The Energy Transition in Europe: initial lessons from Germany, the UK and France
Momentum for climate action is building as the Paris Summit approaches. Europe has traditionally led efforts to tackle climate change, and has lessons to offer others. Several European countries – including Germany, the UK and France –have implemented new regulatory instruments to facilitate the transition to a low carbon economy. Focusing on the power sector, this new CERRE study reviews the early experiences in those three Member States and provides practical guidance for other countries and regions. The report is co-authored by a team of distinguished academics, led by Natalia Fabra and including Felix Matthes, David Newbery, Andreas Rüdinger, Michel Colombier, and Mathilde Mathieu.
The report notes that the Energy Transition is a lengthy process that requires strong political support, not least because of the often-conflicting interests that arise when technologies, social norms, and institutions change. In the face of large and diverse risks, regulation should seek to intervene efficiently to minimise overall costs, both for firms and for consumers. This calls for the use by regulators of long-term contracts for new investments (both in renewables and in back-up capacity), as the reduced risk exposure for investors should translate into lower risk premia. Evidence also shows that the current regulatory arrangements in power markets are not well suited to induce the required investments in capital-intensive assets, or to set prices in renewables-dominated systems. The authors therefore recommend that a future-proof electricity market should rest on three pillars:
- Competition in the market should be progressively replaced by competition for the market
- Long-term Contracts for Differences for renewables and for back-up capacity, (referenced to the spot energy price), should be used by regulators to de-risk investments, and
- A liquid wholesale energy market should be preserved.
The authors of the CERRE study urge national governments to put in place, without delay, targets and policies leading to an almost carbon-free power sector by 2050.
Bruno Liebhaberg, Director General of CERRE, says: “Each and every recommendation made by Natalia Fabra and her co-authors in their indisputably valuable contribution will not necessarily be shared by all stakeholders. One can, however, not challenge this fact: Europe’s climate and energy policies are an important complement to, but not a substitute for, national policies”. The road ahead is long and windy, but the stakes are high.
What sponsoring CERRE members say about this report:
Walter Boltz, Executive Director, E-Control Austria: “This CERRE report constitutes an important contribution to the on-going discussions on a future design for electricity markets. It highlights clearly some crucial elements of that design, i.e. flexibility and liquid energy markets across borders. It also reinforces my view that carefulness will be needed if and when moving to a regulatory framework based on competition for markets. Account will have to be taken of the risk for such framework to be used for other purposes, such as market foreclosure and indirect subsidies for incumbent industries under economic stress. Based on practical case studies, this CERRE study makes timely recommendations on potential remedies and solutions to the challenges we are facing today.”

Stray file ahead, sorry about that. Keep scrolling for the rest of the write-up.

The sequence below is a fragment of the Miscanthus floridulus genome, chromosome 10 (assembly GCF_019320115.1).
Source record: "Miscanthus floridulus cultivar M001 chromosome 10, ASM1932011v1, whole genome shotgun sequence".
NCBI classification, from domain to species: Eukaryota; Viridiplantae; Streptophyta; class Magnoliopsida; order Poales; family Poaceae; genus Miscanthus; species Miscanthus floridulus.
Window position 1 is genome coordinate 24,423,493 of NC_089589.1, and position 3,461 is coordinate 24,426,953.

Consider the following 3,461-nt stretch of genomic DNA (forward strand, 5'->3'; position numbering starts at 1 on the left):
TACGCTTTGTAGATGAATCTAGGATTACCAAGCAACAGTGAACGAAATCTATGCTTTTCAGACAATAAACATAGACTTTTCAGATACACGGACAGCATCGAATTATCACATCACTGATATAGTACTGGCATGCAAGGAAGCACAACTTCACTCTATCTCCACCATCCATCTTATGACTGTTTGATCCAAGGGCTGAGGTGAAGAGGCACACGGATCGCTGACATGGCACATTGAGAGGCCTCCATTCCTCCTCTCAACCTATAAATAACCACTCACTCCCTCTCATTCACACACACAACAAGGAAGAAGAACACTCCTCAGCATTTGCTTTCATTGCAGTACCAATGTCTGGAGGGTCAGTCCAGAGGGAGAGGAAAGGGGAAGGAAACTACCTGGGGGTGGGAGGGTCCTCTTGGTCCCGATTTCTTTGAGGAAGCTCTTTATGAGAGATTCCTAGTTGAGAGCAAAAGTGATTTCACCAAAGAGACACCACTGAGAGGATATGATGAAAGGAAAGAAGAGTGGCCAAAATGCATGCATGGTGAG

Michel Matheu, Head, EU Strategy, EDF: "EDF welcomes the new CERRE’s report which characterizes and assesses quite clearly some of the main European transition models. In EDF's view, however, and without prejudice to the academic robustness of the report, the latter underestimates both the short- and long-term costs of the German reform and the track record of the French decarbonisation strategy, i.e. 91% carbon free power generation and low prices. In addition, we do not share the author's recommendations regarding market design. In our view, there are indeed good reasons to support competitive energy, capacity and carbon markets rather than a regime outside of common law for mature renewables”.
Simone Mori, Head of European Affairs, Enel: “This study provides a clear, accurate and unbiased understanding of the different decarbonisation policies implemented around Europe in recent years. Of the recommendations that conclude the report’s comprehensive analysis, I fully agree with the need to increase the role of long-term contracts in the delivering of stable signals to the market, which will in turn guide the industry’s investment decisions. This measure will be key in allowing energy players to reach the decarbonisation goals through competitive costs, while enabling both the integration of the European market and the conditions for an effective energy transition.”